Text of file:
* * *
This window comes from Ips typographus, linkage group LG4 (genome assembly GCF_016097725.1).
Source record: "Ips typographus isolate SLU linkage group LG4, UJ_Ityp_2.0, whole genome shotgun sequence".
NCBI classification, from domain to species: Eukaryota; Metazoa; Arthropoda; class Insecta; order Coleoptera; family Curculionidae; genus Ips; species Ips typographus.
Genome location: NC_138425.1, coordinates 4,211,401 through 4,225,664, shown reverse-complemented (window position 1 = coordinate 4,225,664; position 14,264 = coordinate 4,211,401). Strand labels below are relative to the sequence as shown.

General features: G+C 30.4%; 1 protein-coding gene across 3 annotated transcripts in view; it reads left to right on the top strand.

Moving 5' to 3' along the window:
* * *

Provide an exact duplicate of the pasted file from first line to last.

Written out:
This window comes from Ips typographus, linkage group LG4 (genome assembly GCF_016097725.1).
Source record: "Ips typographus isolate SLU linkage group LG4, UJ_Ityp_2.0, whole genome shotgun sequence".
NCBI classification, from domain to species: Eukaryota; Metazoa; Arthropoda; class Insecta; order Coleoptera; family Curculionidae; genus Ips; species Ips typographus.
Genome location: NC_138425.1, coordinates 4,211,401 through 4,225,664, shown reverse-complemented (window position 1 = coordinate 4,225,664; position 14,264 = coordinate 4,211,401). Strand labels below are relative to the sequence as shown.

General features: G+C 30.4%; 1 protein-coding gene across 3 annotated transcripts in view; it reads left to right on the top strand.

Moving 5' to 3' along the window: